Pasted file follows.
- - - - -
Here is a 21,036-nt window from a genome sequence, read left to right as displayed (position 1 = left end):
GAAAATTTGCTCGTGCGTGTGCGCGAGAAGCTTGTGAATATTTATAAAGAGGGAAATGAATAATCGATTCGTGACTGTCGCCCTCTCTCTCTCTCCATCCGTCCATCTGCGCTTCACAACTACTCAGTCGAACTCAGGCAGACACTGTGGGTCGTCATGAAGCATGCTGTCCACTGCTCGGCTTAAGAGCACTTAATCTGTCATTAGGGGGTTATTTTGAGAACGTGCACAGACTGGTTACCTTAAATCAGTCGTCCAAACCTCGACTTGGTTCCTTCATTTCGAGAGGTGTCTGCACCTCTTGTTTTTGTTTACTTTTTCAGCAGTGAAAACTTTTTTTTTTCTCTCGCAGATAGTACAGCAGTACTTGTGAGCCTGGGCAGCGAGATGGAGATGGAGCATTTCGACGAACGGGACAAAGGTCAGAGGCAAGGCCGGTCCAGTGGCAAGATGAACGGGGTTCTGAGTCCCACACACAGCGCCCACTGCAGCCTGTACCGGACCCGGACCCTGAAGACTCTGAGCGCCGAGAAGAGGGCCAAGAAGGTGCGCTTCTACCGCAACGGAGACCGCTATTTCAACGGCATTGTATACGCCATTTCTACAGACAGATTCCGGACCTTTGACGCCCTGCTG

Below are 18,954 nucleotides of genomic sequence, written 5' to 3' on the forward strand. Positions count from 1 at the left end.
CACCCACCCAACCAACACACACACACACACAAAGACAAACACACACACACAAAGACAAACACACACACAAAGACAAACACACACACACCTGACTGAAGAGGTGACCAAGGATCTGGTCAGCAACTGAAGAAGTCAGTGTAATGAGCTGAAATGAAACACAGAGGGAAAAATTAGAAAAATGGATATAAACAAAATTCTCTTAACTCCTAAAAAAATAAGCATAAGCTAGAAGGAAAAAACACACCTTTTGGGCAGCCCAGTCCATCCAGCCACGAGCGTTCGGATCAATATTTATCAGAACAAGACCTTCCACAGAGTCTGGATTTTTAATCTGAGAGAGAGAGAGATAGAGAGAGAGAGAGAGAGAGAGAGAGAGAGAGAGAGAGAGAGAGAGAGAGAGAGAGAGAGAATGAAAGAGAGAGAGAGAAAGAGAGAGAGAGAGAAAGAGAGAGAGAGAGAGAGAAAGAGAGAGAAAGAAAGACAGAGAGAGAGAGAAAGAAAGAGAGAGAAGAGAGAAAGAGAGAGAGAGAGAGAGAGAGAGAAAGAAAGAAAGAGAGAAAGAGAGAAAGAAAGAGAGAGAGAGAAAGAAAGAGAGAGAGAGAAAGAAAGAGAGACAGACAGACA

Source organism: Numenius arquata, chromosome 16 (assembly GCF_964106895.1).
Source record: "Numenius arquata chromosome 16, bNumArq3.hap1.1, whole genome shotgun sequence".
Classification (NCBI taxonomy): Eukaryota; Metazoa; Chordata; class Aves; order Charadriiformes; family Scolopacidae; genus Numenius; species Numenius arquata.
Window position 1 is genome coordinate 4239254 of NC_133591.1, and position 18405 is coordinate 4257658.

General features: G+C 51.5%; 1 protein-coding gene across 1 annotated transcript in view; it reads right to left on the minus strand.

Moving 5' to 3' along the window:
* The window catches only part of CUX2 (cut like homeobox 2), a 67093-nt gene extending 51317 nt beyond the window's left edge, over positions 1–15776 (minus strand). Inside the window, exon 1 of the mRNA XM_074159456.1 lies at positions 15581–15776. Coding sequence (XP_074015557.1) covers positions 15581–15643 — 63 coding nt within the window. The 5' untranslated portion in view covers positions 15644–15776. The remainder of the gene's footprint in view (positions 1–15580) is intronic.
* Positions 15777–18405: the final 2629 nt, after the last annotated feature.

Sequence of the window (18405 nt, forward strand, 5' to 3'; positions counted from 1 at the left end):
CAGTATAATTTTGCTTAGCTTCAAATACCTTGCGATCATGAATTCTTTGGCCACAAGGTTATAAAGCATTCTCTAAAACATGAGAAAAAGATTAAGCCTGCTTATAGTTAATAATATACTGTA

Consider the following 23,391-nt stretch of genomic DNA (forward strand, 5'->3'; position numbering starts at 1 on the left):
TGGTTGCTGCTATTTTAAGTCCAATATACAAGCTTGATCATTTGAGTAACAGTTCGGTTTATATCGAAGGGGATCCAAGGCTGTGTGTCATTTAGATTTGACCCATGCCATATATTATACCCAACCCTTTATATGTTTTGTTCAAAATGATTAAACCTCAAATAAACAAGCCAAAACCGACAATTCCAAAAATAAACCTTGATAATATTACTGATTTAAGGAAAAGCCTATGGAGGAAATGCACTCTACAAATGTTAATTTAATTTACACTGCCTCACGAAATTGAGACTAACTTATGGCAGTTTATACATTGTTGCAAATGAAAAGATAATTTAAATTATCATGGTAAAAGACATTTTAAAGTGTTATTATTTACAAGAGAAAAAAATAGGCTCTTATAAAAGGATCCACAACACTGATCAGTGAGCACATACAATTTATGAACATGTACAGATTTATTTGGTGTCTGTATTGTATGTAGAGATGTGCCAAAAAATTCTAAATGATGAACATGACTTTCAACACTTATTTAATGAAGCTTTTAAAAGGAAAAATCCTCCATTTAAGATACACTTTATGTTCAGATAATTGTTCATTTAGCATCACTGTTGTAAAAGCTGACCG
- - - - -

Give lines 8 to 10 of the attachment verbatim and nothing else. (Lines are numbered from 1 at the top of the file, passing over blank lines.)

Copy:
Window position 1 is genome coordinate 4239254 of NC_133591.1, and position 18405 is coordinate 4257658.

General features: G+C 51.5%; 1 protein-coding gene across 1 annotated transcript in view; it reads right to left on the minus strand.

Moving 5' to 3' along the window: